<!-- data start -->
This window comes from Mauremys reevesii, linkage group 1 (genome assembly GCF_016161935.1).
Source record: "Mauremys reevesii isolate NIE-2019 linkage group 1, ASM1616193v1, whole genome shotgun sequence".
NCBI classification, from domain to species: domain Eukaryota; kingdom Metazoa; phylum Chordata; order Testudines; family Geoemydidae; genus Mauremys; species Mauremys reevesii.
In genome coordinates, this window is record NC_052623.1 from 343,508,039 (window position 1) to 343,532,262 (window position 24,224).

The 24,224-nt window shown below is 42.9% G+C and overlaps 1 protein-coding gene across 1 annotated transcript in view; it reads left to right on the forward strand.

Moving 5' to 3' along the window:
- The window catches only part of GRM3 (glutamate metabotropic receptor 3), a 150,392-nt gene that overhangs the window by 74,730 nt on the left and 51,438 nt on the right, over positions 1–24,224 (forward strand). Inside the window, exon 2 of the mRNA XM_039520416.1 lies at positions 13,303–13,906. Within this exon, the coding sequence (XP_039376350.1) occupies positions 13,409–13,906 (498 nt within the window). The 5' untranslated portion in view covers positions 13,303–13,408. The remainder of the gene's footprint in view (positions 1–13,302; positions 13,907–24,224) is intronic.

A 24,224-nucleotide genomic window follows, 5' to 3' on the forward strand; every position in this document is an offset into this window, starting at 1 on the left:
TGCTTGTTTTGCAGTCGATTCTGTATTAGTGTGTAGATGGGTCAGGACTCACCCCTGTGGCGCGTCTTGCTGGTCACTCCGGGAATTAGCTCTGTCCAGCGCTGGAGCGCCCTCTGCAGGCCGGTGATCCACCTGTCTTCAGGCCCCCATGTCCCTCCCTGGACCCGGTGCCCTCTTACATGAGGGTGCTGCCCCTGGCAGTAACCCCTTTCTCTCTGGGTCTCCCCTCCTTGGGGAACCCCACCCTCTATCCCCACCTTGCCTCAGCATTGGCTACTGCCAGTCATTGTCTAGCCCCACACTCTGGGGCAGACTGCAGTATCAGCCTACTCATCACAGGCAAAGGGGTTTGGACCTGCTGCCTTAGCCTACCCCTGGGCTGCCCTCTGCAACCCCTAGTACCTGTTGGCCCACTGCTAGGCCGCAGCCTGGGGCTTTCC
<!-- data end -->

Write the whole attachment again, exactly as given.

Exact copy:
This window comes from Mauremys reevesii, linkage group 1 (genome assembly GCF_016161935.1).
Source record: "Mauremys reevesii isolate NIE-2019 linkage group 1, ASM1616193v1, whole genome shotgun sequence".
NCBI classification, from domain to species: domain Eukaryota; kingdom Metazoa; phylum Chordata; order Testudines; family Geoemydidae; genus Mauremys; species Mauremys reevesii.
In genome coordinates, this window is record NC_052623.1 from 343,508,039 (window position 1) to 343,532,262 (window position 24,224).

The 24,224-nt window shown below is 42.9% G+C and overlaps 1 protein-coding gene across 1 annotated transcript in view; it reads left to right on the forward strand.

Moving 5' to 3' along the window:
- The window catches only part of GRM3 (glutamate metabotropic receptor 3), a 150,392-nt gene that overhangs the window by 74,730 nt on the left and 51,438 nt on the right, over positions 1–24,224 (forward strand). Inside the window, exon 2 of the mRNA XM_039520416.1 lies at positions 13,303–13,906. Within this exon, the coding sequence (XP_039376350.1) occupies positions 13,409–13,906 (498 nt within the window). The 5' untranslated portion in view covers positions 13,303–13,408. The remainder of the gene's footprint in view (positions 1–13,302; positions 13,907–24,224) is intronic.

A 24,224-nucleotide genomic window follows, 5' to 3' on the forward strand; every position in this document is an offset into this window, starting at 1 on the left:
TGCTTGTTTTGCAGTCGATTCTGTATTAGTGTGTAGATGGGTCAGGACTCACCCCTGTGGCGCGTCTTGCTGGTCACTCCGGGAATTAGCTCTGTCCAGCGCTGGAGCGCCCTCTGCAGGCCGGTGATCCACCTGTCTTCAGGCCCCCATGTCCCTCCCTGGACCCGGTGCCCTCTTACATGAGGGTGCTGCCCCTGGCAGTAACCCCTTTCTCTCTGGGTCTCCCCTCCTTGGGGAACCCCACCCTCTATCCCCACCTTGCCTCAGCATTGGCTACTGCCAGTCATTGTCTAGCCCCACACTCTGGGGCAGACTGCAGTATCAGCCTACTCATCACAGGCAAAGGGGTTTGGACCTGCTGCCTTAGCCTACCCCTGGGCTGCCCTCTGCAACCCCTAGTACCTGTTGGCCCACTGCTAGGCCGCAGCCTGGGGCTTTCC